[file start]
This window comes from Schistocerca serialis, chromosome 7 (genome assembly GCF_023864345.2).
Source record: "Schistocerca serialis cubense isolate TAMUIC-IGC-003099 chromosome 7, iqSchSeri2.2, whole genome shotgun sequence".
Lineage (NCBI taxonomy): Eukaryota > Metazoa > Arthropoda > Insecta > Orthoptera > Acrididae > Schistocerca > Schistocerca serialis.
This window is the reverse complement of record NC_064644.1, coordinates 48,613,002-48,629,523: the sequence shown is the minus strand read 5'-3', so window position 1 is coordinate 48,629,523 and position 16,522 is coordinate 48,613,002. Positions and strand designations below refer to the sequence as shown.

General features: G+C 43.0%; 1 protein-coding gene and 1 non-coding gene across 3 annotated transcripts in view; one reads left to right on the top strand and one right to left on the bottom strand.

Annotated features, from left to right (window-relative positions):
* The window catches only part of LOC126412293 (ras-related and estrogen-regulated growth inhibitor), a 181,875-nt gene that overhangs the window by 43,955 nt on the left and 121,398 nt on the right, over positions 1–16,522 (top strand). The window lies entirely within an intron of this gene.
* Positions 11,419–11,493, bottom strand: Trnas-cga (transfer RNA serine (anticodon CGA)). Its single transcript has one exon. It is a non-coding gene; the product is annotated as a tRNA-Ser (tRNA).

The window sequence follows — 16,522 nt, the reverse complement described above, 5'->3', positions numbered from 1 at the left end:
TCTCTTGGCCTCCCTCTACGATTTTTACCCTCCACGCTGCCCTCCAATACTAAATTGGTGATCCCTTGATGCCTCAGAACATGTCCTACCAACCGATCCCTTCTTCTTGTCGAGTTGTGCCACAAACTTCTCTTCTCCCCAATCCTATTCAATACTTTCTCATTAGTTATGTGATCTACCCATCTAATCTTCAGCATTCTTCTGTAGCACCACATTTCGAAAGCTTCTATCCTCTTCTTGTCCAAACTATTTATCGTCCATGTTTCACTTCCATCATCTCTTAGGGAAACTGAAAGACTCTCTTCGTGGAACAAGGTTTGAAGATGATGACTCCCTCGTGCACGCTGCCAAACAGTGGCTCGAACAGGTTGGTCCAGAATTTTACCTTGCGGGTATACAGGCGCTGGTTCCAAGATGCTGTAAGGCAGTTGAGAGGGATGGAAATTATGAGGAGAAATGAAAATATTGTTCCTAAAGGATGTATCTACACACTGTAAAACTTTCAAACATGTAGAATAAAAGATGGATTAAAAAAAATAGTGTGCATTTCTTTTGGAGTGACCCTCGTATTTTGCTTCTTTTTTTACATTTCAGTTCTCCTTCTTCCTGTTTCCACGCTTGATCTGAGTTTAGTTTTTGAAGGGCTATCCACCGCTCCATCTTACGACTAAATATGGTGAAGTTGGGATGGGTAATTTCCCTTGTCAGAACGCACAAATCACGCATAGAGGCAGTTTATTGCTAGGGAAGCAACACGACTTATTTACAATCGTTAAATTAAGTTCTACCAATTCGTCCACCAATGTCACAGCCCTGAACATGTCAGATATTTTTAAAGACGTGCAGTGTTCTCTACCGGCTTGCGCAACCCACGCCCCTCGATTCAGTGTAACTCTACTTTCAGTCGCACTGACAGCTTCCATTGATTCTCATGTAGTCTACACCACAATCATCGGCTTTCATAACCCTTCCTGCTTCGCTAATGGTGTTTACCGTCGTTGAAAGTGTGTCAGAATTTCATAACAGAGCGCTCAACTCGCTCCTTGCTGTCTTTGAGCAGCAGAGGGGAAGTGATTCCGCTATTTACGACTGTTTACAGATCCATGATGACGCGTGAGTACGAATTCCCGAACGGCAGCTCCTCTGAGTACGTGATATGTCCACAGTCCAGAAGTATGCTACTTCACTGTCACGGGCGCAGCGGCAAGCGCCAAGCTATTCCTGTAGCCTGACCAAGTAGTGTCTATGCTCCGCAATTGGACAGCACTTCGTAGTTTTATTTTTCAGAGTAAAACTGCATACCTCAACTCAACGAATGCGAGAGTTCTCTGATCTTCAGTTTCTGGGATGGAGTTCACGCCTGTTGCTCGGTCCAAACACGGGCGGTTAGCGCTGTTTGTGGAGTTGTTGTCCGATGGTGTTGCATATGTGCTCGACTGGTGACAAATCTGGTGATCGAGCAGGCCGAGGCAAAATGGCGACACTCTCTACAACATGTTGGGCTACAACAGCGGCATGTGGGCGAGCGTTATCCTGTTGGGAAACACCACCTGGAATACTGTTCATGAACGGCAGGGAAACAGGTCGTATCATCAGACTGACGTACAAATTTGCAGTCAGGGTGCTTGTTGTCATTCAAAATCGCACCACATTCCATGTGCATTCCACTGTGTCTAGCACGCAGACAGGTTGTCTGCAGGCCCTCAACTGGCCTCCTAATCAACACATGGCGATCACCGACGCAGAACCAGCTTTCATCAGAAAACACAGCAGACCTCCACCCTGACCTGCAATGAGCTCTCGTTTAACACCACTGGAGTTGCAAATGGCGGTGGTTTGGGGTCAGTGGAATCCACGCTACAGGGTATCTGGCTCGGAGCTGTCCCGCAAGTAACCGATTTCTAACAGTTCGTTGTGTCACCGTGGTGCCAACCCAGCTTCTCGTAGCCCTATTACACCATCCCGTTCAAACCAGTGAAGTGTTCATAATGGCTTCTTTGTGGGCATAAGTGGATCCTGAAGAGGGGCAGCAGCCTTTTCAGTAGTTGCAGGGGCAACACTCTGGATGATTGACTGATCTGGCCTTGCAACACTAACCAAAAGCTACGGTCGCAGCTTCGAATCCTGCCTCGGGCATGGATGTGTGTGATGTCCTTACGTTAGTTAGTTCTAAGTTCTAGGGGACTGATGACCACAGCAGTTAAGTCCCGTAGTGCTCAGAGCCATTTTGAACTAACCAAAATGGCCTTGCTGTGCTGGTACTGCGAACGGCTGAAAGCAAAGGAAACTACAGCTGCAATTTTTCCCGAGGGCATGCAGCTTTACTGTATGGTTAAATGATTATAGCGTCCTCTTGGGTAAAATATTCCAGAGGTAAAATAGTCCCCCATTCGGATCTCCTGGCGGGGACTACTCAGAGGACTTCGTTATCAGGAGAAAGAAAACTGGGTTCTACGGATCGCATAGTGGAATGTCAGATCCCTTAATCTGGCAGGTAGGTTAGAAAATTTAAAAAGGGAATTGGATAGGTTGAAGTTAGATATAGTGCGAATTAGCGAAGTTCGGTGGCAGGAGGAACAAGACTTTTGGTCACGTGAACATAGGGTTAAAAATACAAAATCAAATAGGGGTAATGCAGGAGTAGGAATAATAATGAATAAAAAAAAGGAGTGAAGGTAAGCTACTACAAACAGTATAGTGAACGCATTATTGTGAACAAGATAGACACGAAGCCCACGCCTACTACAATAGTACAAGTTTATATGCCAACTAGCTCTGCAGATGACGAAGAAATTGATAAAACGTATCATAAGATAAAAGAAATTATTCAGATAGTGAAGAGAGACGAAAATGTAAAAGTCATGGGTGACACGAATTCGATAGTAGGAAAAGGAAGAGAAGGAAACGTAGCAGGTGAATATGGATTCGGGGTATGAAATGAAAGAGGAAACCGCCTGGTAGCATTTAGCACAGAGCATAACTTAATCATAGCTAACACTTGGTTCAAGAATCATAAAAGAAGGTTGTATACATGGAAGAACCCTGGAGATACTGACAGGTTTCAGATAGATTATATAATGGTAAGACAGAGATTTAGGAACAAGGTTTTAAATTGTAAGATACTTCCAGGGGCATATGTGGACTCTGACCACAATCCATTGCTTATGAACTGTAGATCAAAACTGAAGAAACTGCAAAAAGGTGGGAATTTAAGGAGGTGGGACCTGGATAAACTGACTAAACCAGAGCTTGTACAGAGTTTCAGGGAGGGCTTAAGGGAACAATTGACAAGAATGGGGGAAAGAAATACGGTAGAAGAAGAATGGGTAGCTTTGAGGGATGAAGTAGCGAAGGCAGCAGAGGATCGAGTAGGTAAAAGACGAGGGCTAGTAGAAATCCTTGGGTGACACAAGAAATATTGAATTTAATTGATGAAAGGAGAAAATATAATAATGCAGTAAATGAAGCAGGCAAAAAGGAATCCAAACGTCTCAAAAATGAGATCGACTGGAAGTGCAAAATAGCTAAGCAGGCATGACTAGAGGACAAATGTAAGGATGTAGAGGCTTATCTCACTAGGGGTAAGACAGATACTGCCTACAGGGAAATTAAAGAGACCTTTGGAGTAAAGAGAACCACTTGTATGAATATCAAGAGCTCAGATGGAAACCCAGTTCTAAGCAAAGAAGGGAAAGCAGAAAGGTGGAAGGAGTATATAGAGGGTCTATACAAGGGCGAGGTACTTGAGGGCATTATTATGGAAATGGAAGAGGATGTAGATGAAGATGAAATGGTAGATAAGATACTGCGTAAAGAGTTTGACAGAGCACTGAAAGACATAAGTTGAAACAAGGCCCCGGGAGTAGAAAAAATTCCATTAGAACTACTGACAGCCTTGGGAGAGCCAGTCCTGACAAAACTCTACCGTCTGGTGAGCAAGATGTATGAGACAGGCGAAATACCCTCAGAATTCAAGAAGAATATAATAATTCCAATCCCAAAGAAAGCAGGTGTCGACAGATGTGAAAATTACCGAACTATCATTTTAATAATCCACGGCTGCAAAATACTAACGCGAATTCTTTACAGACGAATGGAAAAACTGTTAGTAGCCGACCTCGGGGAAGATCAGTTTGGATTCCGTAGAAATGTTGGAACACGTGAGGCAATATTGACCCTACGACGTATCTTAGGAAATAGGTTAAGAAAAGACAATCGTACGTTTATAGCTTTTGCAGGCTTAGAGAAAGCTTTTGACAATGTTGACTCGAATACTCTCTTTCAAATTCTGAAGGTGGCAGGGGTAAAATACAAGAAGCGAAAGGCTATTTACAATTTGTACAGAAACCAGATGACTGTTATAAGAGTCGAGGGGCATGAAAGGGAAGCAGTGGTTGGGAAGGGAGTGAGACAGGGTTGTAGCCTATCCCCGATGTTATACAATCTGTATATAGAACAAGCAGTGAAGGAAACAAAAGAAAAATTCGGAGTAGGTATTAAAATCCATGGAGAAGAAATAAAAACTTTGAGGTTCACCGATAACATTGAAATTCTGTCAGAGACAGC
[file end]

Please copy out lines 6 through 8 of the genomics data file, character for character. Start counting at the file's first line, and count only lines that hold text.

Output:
Annotated features, from left to right (window-relative positions):
* The window catches only part of LOC126412293 (ras-related and estrogen-regulated growth inhibitor), a 181,875-nt gene that overhangs the window by 43,955 nt on the left and 121,398 nt on the right, over positions 1–16,522 (top strand). The window lies entirely within an intron of this gene.
* Positions 11,419–11,493, bottom strand: Trnas-cga (transfer RNA serine (anticodon CGA)). Its single transcript has one exon. It is a non-coding gene; the product is annotated as a tRNA-Ser (tRNA).